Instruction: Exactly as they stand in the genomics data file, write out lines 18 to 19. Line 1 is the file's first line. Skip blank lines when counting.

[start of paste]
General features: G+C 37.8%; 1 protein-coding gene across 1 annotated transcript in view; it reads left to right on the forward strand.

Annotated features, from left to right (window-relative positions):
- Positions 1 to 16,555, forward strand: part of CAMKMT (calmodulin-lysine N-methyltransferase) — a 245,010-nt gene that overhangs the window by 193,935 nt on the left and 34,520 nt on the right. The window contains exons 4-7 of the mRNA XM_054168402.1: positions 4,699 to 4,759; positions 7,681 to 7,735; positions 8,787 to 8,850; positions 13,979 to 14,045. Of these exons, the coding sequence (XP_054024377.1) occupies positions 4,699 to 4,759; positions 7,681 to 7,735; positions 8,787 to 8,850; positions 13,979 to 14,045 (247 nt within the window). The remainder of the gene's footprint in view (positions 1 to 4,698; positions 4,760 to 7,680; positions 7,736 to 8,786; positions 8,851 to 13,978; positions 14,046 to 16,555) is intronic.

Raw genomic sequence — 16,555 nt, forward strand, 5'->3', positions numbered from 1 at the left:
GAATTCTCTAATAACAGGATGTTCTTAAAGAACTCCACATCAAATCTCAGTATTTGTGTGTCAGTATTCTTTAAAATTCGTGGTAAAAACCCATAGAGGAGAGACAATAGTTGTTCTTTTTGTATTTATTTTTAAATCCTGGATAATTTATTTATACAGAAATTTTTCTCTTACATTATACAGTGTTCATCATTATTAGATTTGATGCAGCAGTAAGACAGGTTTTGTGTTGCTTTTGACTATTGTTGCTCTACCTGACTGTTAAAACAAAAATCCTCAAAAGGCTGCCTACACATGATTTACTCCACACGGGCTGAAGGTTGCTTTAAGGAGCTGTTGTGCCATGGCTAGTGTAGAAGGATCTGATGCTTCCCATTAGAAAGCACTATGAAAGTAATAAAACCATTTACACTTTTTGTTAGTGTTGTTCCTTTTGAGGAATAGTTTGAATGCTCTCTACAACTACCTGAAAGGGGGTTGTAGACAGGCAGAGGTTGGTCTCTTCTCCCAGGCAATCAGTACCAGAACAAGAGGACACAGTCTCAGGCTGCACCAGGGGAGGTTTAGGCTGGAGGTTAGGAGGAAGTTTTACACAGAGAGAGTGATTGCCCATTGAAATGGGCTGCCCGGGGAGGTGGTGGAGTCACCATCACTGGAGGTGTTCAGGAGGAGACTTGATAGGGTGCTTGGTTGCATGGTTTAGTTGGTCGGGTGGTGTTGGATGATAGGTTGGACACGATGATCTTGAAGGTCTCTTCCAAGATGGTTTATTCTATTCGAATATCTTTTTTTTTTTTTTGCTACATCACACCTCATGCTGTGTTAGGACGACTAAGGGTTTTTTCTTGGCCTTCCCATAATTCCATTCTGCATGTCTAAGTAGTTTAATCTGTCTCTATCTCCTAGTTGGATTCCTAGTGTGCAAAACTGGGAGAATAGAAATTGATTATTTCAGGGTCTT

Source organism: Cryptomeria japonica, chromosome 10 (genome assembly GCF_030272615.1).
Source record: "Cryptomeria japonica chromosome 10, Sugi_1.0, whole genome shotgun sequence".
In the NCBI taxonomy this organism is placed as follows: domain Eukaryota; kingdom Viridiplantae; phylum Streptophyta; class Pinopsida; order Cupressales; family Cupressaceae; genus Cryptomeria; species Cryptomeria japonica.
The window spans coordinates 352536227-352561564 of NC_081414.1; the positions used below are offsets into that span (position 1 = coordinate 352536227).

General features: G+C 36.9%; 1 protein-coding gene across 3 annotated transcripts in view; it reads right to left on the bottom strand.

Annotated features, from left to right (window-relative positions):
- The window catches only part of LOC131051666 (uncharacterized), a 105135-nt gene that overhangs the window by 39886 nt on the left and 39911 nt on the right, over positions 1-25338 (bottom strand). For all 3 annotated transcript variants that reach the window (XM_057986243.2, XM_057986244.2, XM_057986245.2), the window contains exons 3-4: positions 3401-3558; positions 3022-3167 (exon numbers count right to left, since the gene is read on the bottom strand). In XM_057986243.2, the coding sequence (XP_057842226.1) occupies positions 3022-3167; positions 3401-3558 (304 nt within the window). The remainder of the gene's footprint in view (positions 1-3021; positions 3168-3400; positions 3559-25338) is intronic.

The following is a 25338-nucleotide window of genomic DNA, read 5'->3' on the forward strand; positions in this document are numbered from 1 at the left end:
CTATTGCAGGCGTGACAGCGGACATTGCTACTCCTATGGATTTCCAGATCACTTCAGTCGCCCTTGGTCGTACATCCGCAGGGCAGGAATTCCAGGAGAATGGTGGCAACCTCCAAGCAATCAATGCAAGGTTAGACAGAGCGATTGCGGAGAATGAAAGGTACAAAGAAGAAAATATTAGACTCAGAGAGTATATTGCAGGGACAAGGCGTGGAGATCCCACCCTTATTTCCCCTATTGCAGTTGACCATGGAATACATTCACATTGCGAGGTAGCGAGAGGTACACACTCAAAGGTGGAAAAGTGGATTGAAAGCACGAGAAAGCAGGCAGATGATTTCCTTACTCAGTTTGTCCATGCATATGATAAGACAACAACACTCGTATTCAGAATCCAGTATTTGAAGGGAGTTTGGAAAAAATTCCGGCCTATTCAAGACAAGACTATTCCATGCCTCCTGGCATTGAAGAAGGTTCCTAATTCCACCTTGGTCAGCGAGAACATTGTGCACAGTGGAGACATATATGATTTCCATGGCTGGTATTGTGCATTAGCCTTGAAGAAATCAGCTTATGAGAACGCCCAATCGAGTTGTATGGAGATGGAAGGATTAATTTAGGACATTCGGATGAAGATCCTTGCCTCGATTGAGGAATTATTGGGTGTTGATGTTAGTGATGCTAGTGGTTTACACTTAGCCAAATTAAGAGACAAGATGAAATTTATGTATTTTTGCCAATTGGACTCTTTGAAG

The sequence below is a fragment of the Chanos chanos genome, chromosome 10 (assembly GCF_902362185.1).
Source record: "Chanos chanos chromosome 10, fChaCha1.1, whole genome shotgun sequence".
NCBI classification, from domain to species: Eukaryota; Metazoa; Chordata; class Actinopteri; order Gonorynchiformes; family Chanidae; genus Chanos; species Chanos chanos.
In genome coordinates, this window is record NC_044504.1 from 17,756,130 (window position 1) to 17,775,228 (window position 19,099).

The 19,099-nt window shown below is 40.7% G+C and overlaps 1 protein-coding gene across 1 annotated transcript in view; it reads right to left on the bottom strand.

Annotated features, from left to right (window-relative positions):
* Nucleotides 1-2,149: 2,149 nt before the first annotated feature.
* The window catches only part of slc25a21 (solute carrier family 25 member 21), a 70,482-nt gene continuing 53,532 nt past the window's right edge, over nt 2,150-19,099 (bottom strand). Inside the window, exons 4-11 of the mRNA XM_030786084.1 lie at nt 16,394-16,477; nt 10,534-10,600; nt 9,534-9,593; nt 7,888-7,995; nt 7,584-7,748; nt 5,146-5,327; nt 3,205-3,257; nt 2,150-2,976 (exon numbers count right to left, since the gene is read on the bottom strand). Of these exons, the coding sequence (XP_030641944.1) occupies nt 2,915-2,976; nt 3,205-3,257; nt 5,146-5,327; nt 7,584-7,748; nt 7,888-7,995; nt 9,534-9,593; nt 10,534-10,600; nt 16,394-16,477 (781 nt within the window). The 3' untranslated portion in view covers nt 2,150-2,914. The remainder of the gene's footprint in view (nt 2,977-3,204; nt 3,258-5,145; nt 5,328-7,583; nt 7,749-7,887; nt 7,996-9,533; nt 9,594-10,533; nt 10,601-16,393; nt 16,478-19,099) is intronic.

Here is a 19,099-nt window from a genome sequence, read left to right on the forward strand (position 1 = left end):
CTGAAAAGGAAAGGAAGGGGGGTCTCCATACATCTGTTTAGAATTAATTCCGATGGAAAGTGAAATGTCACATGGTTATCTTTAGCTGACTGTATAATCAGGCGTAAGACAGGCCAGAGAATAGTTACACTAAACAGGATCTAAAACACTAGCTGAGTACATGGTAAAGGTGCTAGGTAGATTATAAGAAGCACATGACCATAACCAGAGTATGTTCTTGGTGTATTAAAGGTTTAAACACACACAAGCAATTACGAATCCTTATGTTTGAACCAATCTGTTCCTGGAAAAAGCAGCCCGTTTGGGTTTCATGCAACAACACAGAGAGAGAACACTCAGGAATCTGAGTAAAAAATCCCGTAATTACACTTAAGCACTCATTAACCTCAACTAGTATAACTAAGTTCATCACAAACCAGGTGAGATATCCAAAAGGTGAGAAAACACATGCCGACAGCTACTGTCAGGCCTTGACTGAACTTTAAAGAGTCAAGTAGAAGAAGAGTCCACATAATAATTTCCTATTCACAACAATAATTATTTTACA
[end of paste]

In genome coordinates, this window is record NC_044504.1 from 17,756,130 (window position 1) to 17,775,228 (window position 19,099).

The 19,099-nt window shown below is 40.7% G+C and overlaps 1 protein-coding gene across 1 annotated transcript in view; it reads right to left on the bottom strand.